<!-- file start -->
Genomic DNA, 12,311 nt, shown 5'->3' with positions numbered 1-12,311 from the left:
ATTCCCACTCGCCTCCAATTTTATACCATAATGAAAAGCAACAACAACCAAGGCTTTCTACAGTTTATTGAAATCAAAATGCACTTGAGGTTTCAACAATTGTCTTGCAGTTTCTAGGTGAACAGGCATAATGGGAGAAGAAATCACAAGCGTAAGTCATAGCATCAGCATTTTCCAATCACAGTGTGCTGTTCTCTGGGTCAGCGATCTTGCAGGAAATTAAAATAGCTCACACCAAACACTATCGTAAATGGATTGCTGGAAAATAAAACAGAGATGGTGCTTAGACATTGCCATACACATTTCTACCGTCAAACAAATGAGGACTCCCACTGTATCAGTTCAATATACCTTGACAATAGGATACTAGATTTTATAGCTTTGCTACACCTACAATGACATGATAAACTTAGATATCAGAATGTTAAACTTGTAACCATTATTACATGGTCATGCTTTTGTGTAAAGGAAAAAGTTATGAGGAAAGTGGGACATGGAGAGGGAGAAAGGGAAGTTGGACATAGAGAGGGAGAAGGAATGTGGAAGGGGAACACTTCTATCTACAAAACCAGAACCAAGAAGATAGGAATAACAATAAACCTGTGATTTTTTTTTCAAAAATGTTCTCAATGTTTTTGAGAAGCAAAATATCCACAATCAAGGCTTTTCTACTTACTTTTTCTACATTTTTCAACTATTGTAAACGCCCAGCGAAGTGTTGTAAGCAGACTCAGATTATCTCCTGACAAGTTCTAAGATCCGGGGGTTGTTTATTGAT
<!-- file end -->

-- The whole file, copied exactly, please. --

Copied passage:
Genomic DNA, 12,311 nt, shown 5'->3' with positions numbered 1-12,311 from the left:
ATTCCCACTCGCCTCCAATTTTATACCATAATGAAAAGCAACAACAACCAAGGCTTTCTACAGTTTATTGAAATCAAAATGCACTTGAGGTTTCAACAATTGTCTTGCAGTTTCTAGGTGAACAGGCATAATGGGAGAAGAAATCACAAGCGTAAGTCATAGCATCAGCATTTTCCAATCACAGTGTGCTGTTCTCTGGGTCAGCGATCTTGCAGGAAATTAAAATAGCTCACACCAAACACTATCGTAAATGGATTGCTGGAAAATAAAACAGAGATGGTGCTTAGACATTGCCATACACATTTCTACCGTCAAACAAATGAGGACTCCCACTGTATCAGTTCAATATACCTTGACAATAGGATACTAGATTTTATAGCTTTGCTACACCTACAATGACATGATAAACTTAGATATCAGAATGTTAAACTTGTAACCATTATTACATGGTCATGCTTTTGTGTAAAGGAAAAAGTTATGAGGAAAGTGGGACATGGAGAGGGAGAAAGGGAAGTTGGACATAGAGAGGGAGAAGGAATGTGGAAGGGGAACACTTCTATCTACAAAACCAGAACCAAGAAGATAGGAATAACAATAAACCTGTGATTTTTTTTTCAAAAATGTTCTCAATGTTTTTGAGAAGCAAAATATCCACAATCAAGGCTTTTCTACTTACTTTTTCTACATTTTTCAACTATTGTAAACGCCCAGCGAAGTGTTGTAAGCAGACTCAGATTATCTCCTGACAAGTTCTAAGATCCGGGGGTTGTTTATTGAT